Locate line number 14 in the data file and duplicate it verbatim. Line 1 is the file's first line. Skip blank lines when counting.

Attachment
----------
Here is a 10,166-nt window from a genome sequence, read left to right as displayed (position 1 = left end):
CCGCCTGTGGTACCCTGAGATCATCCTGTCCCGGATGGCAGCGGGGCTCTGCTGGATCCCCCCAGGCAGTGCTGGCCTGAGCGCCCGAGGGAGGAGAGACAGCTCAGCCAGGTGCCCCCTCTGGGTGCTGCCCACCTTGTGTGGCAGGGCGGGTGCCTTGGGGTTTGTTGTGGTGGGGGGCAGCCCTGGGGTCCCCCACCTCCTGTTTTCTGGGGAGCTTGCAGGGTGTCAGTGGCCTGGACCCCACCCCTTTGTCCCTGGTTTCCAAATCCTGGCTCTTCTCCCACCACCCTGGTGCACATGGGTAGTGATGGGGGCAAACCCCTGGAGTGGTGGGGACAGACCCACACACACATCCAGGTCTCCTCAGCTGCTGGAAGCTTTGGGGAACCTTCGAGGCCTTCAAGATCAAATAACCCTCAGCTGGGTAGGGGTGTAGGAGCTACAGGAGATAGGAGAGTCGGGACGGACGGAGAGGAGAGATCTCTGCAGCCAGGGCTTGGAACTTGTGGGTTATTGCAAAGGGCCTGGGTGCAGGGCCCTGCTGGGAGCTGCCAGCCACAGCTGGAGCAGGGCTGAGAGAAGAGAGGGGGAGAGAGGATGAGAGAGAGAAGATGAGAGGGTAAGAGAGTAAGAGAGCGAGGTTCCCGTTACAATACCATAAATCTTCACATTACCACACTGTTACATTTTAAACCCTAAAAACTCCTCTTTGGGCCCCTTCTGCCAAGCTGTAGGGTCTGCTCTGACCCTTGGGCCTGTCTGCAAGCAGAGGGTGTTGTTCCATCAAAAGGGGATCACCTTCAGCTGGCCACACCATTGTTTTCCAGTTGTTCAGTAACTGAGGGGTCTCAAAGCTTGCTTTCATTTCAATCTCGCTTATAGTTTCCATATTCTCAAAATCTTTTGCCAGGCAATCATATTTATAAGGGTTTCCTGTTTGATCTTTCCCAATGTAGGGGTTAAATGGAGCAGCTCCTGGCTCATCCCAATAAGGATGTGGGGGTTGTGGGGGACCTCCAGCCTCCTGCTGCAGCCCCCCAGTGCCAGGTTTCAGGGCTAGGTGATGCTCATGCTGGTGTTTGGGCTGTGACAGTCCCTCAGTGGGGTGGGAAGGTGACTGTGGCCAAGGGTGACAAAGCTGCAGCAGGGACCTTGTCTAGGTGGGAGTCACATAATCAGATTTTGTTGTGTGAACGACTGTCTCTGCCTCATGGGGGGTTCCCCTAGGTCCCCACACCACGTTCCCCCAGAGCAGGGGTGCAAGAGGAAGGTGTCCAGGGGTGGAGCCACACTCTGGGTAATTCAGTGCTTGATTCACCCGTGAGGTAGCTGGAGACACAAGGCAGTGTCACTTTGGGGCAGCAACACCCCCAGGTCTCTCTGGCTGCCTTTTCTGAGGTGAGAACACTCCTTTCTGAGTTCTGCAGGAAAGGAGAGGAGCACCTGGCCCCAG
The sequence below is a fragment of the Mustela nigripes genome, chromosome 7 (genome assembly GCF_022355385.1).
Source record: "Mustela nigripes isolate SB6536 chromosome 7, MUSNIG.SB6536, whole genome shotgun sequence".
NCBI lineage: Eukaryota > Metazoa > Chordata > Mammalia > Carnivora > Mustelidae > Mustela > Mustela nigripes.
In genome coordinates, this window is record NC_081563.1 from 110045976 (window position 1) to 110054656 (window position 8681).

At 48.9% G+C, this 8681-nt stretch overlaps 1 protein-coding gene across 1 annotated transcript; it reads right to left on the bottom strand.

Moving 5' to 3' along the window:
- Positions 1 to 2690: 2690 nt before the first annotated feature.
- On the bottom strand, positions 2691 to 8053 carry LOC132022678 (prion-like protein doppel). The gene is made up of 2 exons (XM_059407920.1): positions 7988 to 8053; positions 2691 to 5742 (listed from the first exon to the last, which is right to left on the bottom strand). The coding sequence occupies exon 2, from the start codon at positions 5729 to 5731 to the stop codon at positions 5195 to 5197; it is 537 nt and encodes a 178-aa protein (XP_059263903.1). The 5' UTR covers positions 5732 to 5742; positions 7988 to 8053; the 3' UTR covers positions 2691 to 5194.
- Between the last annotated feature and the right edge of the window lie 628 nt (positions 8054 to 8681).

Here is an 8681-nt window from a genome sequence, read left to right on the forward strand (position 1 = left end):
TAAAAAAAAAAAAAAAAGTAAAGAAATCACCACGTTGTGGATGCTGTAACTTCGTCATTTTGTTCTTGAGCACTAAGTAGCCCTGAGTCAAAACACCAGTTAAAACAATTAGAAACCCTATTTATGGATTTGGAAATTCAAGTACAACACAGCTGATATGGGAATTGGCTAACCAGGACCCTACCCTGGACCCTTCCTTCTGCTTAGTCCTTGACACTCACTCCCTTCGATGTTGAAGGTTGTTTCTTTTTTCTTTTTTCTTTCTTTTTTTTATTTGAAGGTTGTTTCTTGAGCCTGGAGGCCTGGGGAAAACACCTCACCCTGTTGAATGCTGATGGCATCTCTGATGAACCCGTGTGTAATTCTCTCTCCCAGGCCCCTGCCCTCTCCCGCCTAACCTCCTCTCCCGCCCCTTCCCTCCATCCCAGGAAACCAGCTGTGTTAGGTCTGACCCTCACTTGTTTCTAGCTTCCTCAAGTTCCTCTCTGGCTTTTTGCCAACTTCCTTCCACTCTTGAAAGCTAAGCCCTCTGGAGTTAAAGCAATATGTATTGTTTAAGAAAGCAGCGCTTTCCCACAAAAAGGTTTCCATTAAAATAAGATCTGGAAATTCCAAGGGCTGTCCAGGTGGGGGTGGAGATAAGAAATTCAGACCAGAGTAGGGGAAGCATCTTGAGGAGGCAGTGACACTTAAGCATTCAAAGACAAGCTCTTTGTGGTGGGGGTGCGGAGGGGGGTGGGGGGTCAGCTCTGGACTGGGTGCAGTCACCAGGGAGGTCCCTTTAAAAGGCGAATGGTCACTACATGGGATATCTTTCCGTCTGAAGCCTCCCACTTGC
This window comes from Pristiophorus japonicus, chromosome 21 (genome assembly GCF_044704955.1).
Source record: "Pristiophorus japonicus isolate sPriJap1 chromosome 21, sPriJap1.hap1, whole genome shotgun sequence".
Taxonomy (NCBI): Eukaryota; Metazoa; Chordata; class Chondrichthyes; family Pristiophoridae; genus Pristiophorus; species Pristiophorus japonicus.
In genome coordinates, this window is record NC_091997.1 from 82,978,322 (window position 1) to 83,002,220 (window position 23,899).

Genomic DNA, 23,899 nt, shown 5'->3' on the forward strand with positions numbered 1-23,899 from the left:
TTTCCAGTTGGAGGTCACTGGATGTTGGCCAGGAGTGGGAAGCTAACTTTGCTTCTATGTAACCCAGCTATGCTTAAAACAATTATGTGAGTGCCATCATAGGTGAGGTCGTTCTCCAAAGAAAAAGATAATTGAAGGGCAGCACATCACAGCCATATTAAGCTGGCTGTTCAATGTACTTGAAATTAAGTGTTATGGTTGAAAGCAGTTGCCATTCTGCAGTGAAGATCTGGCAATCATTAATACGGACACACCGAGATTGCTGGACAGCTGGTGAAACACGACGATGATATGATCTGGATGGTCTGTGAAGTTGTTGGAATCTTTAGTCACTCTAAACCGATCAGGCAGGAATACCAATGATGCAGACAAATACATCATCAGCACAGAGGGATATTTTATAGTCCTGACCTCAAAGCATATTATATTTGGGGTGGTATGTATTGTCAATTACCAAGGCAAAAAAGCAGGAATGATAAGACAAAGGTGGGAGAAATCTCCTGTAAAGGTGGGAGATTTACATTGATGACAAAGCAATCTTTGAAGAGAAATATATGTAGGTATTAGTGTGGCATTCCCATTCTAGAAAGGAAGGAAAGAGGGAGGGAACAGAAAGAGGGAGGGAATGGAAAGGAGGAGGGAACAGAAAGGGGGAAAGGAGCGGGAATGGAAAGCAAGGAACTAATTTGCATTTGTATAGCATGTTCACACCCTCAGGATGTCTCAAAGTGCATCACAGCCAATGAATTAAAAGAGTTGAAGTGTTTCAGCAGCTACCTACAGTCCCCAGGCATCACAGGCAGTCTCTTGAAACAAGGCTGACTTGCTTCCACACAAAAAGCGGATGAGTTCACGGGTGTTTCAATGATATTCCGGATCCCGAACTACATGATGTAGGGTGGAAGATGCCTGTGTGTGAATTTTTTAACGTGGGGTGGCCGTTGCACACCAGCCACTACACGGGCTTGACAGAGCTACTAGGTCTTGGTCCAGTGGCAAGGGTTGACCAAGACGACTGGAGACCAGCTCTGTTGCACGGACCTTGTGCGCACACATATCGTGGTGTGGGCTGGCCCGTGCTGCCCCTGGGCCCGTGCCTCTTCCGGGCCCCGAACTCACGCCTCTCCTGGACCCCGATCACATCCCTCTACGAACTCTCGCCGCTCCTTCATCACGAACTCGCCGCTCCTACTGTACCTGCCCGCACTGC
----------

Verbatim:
This window comes from Pristiophorus japonicus, chromosome 21 (genome assembly GCF_044704955.1).